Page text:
After saluting Antonio Carlos Jobim's lesser-known songs on The Other Side of Jobim, Ana Caram turned to his more famous work with equally splendid results on Bossa Nova. Jobim had recently died when she recorded the CD in January 1995, and the singer/guitarist felt that another tribute was in order. While Other Side purposely avoided standards, Bossa Nova is full of them. Anyone with even a casual knowledge of Brazilian pop-jazz and the bossa nova will be familiar with such standards as "The Girl From Ipanema," "Agua de Beber" and "Chega de Saudade." But while Caram's choices may be obvious, her treatment of them isn't. From "O Pato" to "Double Rainbow," everything on Bossa Nova sounds personal and individualistic rather than cliched.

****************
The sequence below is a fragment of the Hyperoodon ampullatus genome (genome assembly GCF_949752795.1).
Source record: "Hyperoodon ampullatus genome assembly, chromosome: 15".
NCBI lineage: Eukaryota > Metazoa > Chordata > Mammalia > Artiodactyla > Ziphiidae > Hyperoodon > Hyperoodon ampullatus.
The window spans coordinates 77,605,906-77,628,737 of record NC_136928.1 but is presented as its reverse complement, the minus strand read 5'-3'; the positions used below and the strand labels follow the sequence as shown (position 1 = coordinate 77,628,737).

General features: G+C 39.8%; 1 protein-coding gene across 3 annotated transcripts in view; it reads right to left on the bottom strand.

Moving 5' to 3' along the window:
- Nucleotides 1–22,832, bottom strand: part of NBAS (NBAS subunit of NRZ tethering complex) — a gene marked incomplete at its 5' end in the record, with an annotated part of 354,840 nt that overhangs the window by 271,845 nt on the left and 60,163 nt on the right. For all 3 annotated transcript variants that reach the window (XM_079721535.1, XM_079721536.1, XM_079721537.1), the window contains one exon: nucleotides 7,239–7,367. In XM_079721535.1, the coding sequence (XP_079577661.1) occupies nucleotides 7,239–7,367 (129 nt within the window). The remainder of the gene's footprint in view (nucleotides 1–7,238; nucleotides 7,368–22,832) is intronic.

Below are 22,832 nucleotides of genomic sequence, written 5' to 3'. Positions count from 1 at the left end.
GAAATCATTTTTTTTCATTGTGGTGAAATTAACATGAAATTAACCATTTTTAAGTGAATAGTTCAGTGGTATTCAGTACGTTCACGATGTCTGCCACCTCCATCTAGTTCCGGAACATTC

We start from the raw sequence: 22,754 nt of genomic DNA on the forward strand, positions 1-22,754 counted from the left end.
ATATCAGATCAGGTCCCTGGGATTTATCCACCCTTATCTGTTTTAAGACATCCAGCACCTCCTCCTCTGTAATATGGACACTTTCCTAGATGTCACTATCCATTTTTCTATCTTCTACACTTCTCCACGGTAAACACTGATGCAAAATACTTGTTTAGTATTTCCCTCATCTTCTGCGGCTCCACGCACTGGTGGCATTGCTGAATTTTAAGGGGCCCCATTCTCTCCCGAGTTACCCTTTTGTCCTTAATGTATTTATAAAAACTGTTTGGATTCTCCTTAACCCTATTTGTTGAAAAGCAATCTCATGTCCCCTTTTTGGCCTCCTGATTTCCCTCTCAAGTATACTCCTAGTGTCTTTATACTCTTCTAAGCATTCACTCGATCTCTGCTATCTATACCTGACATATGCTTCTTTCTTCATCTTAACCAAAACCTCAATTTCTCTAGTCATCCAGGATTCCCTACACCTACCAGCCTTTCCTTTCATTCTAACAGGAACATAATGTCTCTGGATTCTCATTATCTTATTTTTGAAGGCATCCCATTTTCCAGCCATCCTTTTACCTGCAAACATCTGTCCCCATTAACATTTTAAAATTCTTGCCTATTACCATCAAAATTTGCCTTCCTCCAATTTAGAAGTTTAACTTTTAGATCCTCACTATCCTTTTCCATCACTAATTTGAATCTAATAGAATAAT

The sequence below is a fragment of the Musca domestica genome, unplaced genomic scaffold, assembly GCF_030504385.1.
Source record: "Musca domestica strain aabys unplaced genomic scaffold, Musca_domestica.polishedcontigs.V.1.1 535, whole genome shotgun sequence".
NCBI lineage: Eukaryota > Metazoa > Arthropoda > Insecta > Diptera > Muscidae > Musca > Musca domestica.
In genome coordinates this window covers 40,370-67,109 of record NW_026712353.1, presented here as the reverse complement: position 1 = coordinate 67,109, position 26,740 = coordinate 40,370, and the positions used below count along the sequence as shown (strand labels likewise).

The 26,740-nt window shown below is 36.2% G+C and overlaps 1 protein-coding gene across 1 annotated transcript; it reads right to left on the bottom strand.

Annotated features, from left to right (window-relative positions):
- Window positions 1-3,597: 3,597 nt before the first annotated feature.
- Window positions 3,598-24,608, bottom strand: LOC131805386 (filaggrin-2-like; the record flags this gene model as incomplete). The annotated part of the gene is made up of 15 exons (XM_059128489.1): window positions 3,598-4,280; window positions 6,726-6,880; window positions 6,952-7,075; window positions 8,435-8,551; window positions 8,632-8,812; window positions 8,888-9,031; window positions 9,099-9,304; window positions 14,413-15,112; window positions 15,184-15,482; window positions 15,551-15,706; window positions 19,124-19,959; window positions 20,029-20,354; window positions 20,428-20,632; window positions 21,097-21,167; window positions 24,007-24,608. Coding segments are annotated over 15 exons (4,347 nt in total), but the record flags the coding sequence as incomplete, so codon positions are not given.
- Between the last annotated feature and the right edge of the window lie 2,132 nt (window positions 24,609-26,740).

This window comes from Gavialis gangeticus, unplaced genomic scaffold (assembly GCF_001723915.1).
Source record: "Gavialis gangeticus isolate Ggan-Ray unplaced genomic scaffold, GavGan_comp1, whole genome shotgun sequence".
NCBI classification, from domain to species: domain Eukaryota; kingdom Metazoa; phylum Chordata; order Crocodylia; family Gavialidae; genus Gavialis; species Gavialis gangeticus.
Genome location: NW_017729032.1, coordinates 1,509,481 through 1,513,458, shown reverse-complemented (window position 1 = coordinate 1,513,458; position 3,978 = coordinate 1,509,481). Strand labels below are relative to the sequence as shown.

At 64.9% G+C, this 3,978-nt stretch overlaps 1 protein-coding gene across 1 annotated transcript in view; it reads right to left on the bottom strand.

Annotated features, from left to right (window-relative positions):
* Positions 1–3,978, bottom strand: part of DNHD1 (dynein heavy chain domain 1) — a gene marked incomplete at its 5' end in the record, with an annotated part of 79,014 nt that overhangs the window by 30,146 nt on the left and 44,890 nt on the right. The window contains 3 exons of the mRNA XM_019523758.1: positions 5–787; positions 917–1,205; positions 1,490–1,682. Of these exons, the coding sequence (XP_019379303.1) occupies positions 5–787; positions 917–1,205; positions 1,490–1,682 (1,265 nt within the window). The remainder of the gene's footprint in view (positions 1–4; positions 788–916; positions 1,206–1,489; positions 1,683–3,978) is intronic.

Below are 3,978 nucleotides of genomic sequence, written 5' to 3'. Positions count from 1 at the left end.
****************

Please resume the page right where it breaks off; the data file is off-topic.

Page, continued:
Bossa Nova Review
by Alex Henderson